Triodos Bank’s Executive Board provides a perspective on the wider world it operates in, its impact and activity in 2017 and its prospects for the future.
Which challenge was the inspiration for your project?
Centrum Ganspoel’s mission is to supervise people with visual and multiple disabilities in a place which is most suitable for them.
The central campus of Ganspoel is beautifully situated amongst fields, but it is also very remote. We increasingly came to the conclusion that for a group of young people the combination of attending school and staying on the big central campus did not really fit with their capabilities. This group needed to take part in social life, just like young people without a disability: being able to practice sports in a local sports club, go to the bakery on their own, go out for a drink; in short, to take part in everyday life.
That is why we felt it appropriate to relocate this group of young people to the centre of the town Tervuren. This created an opportunity to live in the town centre, within walking distance of leisure facilities and in a street adjacent to the shopping street and church square.
What was so innovative about the way this problem was addressed?
The innovative aspect of this project is in the approach to the target group. Inclusive housing projects for adults have been around for several years. But not for young people. Children from different provinces attend school within Centrum Ganspoel, which means accommodation is usually also required. To deliver the best tailored assistance the project required a tailored infrastructure and a bespoke location.
What was the impact of the company or organisation on the sector in which it operates?
The Welfare sector for people with a disability is currently going through fundamental changes with personal finance being the main focus of attention. At the moment this only applies to adults, but this will be extended to include young people at a later stage. The project is already completely aligned with these changes and was cited as an example by the Belgian Minister for Welfare, Public Health and Family, Vandeurzen, in a recent speech.
What was the impact of the company or organisation on the community?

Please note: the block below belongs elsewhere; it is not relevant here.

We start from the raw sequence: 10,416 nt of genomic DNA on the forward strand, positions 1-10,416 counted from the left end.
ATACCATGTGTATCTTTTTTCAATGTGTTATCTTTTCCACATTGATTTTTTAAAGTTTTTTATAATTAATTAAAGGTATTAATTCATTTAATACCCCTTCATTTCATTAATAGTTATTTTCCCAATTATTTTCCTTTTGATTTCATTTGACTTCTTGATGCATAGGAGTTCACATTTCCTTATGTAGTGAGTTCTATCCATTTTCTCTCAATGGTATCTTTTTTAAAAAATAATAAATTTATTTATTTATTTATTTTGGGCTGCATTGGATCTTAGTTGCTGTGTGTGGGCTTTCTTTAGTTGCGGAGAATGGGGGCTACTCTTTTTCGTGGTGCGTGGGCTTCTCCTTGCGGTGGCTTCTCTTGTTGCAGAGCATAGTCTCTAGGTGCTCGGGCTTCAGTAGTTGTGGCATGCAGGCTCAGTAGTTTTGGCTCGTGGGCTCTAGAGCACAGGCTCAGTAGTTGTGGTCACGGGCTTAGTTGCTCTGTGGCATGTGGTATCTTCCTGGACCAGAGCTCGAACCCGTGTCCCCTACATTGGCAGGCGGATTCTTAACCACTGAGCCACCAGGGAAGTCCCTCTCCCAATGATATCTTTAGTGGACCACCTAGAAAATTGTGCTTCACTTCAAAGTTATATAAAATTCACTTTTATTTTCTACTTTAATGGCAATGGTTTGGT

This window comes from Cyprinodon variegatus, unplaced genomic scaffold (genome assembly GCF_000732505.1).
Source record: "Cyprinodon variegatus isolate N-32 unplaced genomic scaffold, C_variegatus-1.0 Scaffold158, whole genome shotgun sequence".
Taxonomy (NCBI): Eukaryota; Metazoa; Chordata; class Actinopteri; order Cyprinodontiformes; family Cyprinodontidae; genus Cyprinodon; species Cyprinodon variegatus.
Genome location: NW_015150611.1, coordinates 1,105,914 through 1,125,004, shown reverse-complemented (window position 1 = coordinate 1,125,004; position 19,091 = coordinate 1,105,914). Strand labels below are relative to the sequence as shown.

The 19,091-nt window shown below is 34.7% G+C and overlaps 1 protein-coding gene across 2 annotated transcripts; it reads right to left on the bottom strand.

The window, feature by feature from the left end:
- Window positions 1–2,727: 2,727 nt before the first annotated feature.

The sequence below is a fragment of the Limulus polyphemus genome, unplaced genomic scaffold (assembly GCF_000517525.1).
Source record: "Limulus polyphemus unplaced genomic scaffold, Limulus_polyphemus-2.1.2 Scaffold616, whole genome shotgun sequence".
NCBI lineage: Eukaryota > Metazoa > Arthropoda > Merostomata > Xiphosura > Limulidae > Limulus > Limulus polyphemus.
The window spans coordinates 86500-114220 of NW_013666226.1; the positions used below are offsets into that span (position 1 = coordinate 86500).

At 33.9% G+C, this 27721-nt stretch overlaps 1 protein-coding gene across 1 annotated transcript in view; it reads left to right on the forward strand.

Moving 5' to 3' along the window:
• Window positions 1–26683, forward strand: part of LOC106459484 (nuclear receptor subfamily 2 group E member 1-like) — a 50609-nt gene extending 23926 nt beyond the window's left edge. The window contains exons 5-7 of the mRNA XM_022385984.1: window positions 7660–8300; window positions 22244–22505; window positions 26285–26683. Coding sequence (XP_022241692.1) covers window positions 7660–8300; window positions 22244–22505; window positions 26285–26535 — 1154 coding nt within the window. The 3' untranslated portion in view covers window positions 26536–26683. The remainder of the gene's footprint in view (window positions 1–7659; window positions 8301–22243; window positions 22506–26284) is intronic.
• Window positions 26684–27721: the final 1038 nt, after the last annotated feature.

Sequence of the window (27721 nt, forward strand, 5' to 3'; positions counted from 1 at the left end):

The town council has supported our project from the start and has cooperated with our team. As well as an active volunteer policy judo instructors from the local club have received information about doing sports with people with visual disabilities. Local businesses offer internships for the youngsters. Local residents and supporters were also invited to the opening of the new housing. The young people involved are now no longer referred to as “the youth from De Pit” but they are actually called by their name, and as members of the association.
When the council was planning mobility works, they consulted with our staff in order to create new footpaths with tactile markings to guide blind people. When installing new traffic lights, they took people with a (visual) disability into account.
The arrival of this group of young people has had an impact on the policy of the council. They have definitely benefited from it, but so have all the other residents and visitors to the town, with or without a disability.
What was the impact of Triodos Bank on the company or organisation?
Triodos Bank trusted us to deliver on the financial part of the project. That meant we could focus completely on the content and added value for our clients.
We are currently starting with a new project, this time on the central campus of Centrum Ganspoel. We are delighted to be able to work with Triodos Bank for a second time. In addition to the social benefits, we would like to make sure the current project is sustainable from a broader perspective, for example with regards to the techniques and materials used in construction.
How does Triodos Bank share the vision behind the project?
Triodos Bank supports the aim of the project: achieving maximum inclusion for people with disabilities. I believe we have succeeded very well. Perhaps total inclusion is still a bit premature, but that is because this is not yet a well-known story in broader society. But the young people we work with are definitely fully integrated in the local community.